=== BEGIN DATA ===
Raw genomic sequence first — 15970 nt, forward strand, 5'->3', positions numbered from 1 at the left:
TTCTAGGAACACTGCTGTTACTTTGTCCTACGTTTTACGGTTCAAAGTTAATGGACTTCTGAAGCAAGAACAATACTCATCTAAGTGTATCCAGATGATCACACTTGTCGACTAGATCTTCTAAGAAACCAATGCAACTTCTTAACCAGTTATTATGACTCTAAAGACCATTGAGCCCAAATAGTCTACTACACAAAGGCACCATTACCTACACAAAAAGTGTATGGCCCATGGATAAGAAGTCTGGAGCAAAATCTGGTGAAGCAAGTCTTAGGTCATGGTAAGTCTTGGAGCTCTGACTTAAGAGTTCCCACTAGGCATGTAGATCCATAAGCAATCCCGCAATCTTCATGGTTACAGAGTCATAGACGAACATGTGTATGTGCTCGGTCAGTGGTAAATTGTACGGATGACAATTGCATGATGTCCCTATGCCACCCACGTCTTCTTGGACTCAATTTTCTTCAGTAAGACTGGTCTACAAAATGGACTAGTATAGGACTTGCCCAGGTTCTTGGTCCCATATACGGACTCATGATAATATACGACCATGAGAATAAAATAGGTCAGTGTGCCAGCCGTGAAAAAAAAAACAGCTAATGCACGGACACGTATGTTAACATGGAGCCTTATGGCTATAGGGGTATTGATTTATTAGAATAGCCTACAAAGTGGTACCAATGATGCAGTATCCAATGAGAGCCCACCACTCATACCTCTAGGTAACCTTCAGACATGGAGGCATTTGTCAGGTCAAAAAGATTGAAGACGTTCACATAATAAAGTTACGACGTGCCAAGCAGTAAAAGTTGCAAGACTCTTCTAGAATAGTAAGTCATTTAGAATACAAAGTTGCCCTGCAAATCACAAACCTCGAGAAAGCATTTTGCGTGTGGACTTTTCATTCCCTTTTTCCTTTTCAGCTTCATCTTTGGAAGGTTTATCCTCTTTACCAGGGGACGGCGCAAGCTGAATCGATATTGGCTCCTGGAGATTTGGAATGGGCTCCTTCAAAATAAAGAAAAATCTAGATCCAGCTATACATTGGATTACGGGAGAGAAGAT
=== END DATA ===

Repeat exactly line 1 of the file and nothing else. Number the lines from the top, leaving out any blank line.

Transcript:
Raw genomic sequence first — 15970 nt, forward strand, 5'->3', positions numbered from 1 at the left: